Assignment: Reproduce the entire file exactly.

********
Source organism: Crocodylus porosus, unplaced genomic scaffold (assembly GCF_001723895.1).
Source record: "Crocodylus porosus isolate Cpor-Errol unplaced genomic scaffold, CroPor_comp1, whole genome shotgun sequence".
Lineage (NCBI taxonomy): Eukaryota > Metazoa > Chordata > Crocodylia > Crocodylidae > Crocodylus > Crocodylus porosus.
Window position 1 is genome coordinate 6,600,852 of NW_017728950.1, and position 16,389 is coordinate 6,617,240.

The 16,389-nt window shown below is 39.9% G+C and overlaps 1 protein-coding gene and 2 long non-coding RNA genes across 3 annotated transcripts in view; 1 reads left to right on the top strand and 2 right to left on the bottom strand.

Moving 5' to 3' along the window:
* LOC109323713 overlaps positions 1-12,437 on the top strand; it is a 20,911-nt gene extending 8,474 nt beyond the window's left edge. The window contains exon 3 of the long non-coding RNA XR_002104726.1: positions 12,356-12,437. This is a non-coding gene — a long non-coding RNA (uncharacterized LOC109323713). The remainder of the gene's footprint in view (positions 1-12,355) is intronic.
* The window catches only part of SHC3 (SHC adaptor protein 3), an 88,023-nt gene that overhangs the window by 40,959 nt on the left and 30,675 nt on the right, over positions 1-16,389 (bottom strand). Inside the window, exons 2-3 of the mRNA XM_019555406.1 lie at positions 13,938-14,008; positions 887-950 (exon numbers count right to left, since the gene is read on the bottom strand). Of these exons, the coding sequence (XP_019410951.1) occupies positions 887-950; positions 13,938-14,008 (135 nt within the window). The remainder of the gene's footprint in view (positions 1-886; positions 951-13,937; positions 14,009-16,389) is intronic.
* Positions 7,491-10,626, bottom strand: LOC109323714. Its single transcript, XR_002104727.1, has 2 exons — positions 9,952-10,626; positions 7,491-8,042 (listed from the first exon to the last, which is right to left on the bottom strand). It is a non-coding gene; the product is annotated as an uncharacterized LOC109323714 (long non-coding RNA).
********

Source organism: Crocodylus porosus, unplaced genomic scaffold (assembly GCF_001723895.1).
Source record: "Crocodylus porosus isolate Cpor-Errol unplaced genomic scaffold, CroPor_comp1, whole genome shotgun sequence".
Lineage (NCBI taxonomy): Eukaryota > Metazoa > Chordata > Crocodylia > Crocodylidae > Crocodylus > Crocodylus porosus.
Window position 1 is genome coordinate 6,600,852 of NW_017728950.1, and position 16,389 is coordinate 6,617,240.

The 16,389-nt window shown below is 39.9% G+C and overlaps 1 protein-coding gene and 2 long non-coding RNA genes across 3 annotated transcripts in view; 1 reads left to right on the top strand and 2 right to left on the bottom strand.

Moving 5' to 3' along the window:
* LOC109323713 overlaps positions 1-12,437 on the top strand; it is a 20,911-nt gene extending 8,474 nt beyond the window's left edge. The window contains exon 3 of the long non-coding RNA XR_002104726.1: positions 12,356-12,437. This is a non-coding gene — a long non-coding RNA (uncharacterized LOC109323713). The remainder of the gene's footprint in view (positions 1-12,355) is intronic.
* The window catches only part of SHC3 (SHC adaptor protein 3), an 88,023-nt gene that overhangs the window by 40,959 nt on the left and 30,675 nt on the right, over positions 1-16,389 (bottom strand). Inside the window, exons 2-3 of the mRNA XM_019555406.1 lie at positions 13,938-14,008; positions 887-950 (exon numbers count right to left, since the gene is read on the bottom strand). Of these exons, the coding sequence (XP_019410951.1) occupies positions 887-950; positions 13,938-14,008 (135 nt within the window). The remainder of the gene's footprint in view (positions 1-886; positions 951-13,937; positions 14,009-16,389) is intronic.
* Positions 7,491-10,626, bottom strand: LOC109323714. Its single transcript, XR_002104727.1, has 2 exons — positions 9,952-10,626; positions 7,491-8,042 (listed from the first exon to the last, which is right to left on the bottom strand). It is a non-coding gene; the product is annotated as an uncharacterized LOC109323714 (long non-coding RNA).